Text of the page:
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The post Buying a Home in 2017? These 5 Things Could Jeopardize Your Mortgage appeared first on Credit.com.

Remember: Keep Your Tax Returns If You’re Looking to Buy a Home

If you were planning to buy a home or refinance one you already own, you can expect to encounter a lot of paperwork. But here’s one thing you probably didn’t know: Tax returns aren’t always required.

If you are a W-2 wage earner, there is a smaller chance you’ll need to provide tax returns than if you’re self-employed. If you’re self-employed, the only way a lender can determine your income is by examining your tax returns. As a self-employed worker, these documents show how much you took home versus your net income. There are some situations where you can get away with using a year’s worth of tax returns, such as when you transition from being full-time employee at a company to being self-employed.

Automated Underwriting Findings

Mortgage lenders will ask for two years of tax returns, plus two years of W-2s and pay stubs from the last 30 days. Every mortgage in America sold on the secondary market is run through automated underwriting, software systems that crunch data and let lenders know your risk in terms of repaying the loan.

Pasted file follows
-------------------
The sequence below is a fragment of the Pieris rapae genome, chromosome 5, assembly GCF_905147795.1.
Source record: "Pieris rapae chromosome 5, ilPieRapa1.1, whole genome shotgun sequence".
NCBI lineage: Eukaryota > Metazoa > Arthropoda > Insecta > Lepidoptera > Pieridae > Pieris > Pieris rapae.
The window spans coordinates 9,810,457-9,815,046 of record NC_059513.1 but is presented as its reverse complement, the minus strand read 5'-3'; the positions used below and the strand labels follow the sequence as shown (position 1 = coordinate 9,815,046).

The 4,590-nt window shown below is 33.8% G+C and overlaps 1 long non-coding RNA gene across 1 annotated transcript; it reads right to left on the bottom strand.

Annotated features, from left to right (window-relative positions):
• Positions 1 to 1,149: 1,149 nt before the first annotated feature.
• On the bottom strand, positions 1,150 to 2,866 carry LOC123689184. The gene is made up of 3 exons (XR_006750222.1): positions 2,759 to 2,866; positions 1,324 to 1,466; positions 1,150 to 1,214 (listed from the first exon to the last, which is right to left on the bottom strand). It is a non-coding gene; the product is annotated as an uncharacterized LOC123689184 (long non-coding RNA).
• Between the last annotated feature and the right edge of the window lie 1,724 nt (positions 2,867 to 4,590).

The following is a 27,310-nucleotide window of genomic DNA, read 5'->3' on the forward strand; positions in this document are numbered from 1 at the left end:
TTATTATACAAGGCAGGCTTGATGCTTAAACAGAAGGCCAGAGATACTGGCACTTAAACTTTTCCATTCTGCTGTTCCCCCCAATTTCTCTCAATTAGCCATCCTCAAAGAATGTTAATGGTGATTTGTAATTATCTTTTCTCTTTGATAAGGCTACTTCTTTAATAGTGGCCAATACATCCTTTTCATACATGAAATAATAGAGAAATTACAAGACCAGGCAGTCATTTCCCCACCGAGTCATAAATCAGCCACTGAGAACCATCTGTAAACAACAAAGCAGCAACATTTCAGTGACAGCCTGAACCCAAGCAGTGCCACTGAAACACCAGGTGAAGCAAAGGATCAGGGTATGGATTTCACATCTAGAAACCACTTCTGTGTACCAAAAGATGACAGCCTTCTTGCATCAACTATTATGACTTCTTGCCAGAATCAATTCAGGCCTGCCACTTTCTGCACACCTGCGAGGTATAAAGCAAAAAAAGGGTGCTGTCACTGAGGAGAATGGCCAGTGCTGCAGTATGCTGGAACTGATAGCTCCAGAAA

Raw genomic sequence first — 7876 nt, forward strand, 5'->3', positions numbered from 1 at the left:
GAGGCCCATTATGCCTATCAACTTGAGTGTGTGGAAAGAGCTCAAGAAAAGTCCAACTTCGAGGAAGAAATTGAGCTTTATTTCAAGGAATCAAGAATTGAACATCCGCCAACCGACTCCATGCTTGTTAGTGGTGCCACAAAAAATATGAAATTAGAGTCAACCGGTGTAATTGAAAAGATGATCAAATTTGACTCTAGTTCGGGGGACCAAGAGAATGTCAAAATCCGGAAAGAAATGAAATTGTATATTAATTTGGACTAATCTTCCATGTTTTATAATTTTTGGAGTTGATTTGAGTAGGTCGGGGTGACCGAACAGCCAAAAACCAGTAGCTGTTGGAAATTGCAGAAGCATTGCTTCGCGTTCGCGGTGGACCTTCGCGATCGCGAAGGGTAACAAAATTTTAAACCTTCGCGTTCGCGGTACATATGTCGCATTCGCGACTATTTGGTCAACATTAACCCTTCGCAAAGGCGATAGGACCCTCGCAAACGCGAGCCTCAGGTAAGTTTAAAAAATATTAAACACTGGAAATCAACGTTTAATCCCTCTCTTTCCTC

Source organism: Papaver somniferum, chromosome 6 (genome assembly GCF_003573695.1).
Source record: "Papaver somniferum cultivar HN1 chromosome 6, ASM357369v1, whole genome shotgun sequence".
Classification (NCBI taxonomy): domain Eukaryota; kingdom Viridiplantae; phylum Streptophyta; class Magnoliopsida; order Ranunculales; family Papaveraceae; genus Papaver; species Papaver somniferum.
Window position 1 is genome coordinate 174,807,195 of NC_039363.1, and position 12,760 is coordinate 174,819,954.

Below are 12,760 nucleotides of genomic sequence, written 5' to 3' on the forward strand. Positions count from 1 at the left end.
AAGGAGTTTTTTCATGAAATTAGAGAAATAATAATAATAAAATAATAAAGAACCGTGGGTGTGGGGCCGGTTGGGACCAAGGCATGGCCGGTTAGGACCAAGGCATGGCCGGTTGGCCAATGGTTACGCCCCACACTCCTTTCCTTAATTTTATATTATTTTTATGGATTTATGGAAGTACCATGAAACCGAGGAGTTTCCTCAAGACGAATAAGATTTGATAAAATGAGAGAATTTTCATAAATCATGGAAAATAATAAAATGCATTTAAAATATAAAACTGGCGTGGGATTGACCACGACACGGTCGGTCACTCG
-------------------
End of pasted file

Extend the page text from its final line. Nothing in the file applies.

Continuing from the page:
If you are a W-2 wage earner and the automated underwriting findings do not require tax returns, you may not need to provide returns at all in order to close on a home.

To be clear, we are discussing the average W-2 wage earner. Any of the following could trigger needing two years of tax returns despite your employee status:

  • Rental income
  • Social Security income
  • Pension income
  • Schedule C income beyond your normal W-2 job
  • Partnership in a business or another entity

Other Things to Keep in Mind

When you apply for a loan, it’s generally a good idea to provide two years of tax returns, two years of W-2s and the 30-day pay stubs all lenders require. However, there is a saying in mortgage lending that applicants should only provide “what is needed.” Providing only what’s asked for can go a long way, as there are fewer documents to scrutinize. That said, automated underwriting dictates what documentation you must provide to obtain financing.

Some banks also have additional requirements, so even if your loan does not require tax returns, their individual banking policies might. Such requirements are due to the bank’s relationship with Fannie Mae and Freddie Mac, or its particular appetite for risk. A good rule of thumb is to provide the bare bones requirements so there are no questions as to whether you qualify.

The key is to work with a mortgage lender who has a common sense approach to financing rather than one who promises ultra-low rates but is so risk-adverse that you are continuously asked to furnish more paperwork and your loan never ends up closing escrow.

Remember, a good credit score can help you secure an affordable mortgage. As such, it’s a good idea to see where you stand before you start applying. You can check your credit scores for free each month on Credit.com.

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The post Remember: Keep Your Tax Returns If You’re Looking to Buy a Home appeared first on Credit.com.